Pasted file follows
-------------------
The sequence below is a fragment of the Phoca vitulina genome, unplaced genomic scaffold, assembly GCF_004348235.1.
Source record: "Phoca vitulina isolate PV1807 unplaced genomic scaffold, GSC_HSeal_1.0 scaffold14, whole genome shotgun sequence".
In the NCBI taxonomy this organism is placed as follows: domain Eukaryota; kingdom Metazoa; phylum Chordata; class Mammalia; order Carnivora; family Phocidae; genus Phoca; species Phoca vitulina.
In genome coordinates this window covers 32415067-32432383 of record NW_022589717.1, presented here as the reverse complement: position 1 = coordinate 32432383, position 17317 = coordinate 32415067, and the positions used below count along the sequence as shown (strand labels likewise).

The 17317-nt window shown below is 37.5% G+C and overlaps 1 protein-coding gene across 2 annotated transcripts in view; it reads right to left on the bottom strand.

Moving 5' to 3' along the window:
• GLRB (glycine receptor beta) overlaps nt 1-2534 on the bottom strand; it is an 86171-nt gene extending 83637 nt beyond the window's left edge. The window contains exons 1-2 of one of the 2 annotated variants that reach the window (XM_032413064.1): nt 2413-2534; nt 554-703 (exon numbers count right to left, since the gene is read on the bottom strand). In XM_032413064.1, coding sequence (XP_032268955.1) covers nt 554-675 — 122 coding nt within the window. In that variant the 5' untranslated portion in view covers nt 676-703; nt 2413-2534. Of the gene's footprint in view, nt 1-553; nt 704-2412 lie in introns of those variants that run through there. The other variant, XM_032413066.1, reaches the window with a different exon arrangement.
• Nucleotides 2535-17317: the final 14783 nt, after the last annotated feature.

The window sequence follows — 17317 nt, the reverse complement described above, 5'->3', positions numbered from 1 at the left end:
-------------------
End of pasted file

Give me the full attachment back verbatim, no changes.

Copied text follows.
The sequence below is a fragment of the Phoca vitulina genome, unplaced genomic scaffold, assembly GCF_004348235.1.
Source record: "Phoca vitulina isolate PV1807 unplaced genomic scaffold, GSC_HSeal_1.0 scaffold14, whole genome shotgun sequence".
In the NCBI taxonomy this organism is placed as follows: domain Eukaryota; kingdom Metazoa; phylum Chordata; class Mammalia; order Carnivora; family Phocidae; genus Phoca; species Phoca vitulina.
In genome coordinates this window covers 32415067-32432383 of record NW_022589717.1, presented here as the reverse complement: position 1 = coordinate 32432383, position 17317 = coordinate 32415067, and the positions used below count along the sequence as shown (strand labels likewise).

The 17317-nt window shown below is 37.5% G+C and overlaps 1 protein-coding gene across 2 annotated transcripts in view; it reads right to left on the bottom strand.

Moving 5' to 3' along the window:
• GLRB (glycine receptor beta) overlaps nt 1-2534 on the bottom strand; it is an 86171-nt gene extending 83637 nt beyond the window's left edge. The window contains exons 1-2 of one of the 2 annotated variants that reach the window (XM_032413064.1): nt 2413-2534; nt 554-703 (exon numbers count right to left, since the gene is read on the bottom strand). In XM_032413064.1, coding sequence (XP_032268955.1) covers nt 554-675 — 122 coding nt within the window. In that variant the 5' untranslated portion in view covers nt 676-703; nt 2413-2534. Of the gene's footprint in view, nt 1-553; nt 704-2412 lie in introns of those variants that run through there. The other variant, XM_032413066.1, reaches the window with a different exon arrangement.
• Nucleotides 2535-17317: the final 14783 nt, after the last annotated feature.

The window sequence follows — 17317 nt, the reverse complement described above, 5'->3', positions numbered from 1 at the left end: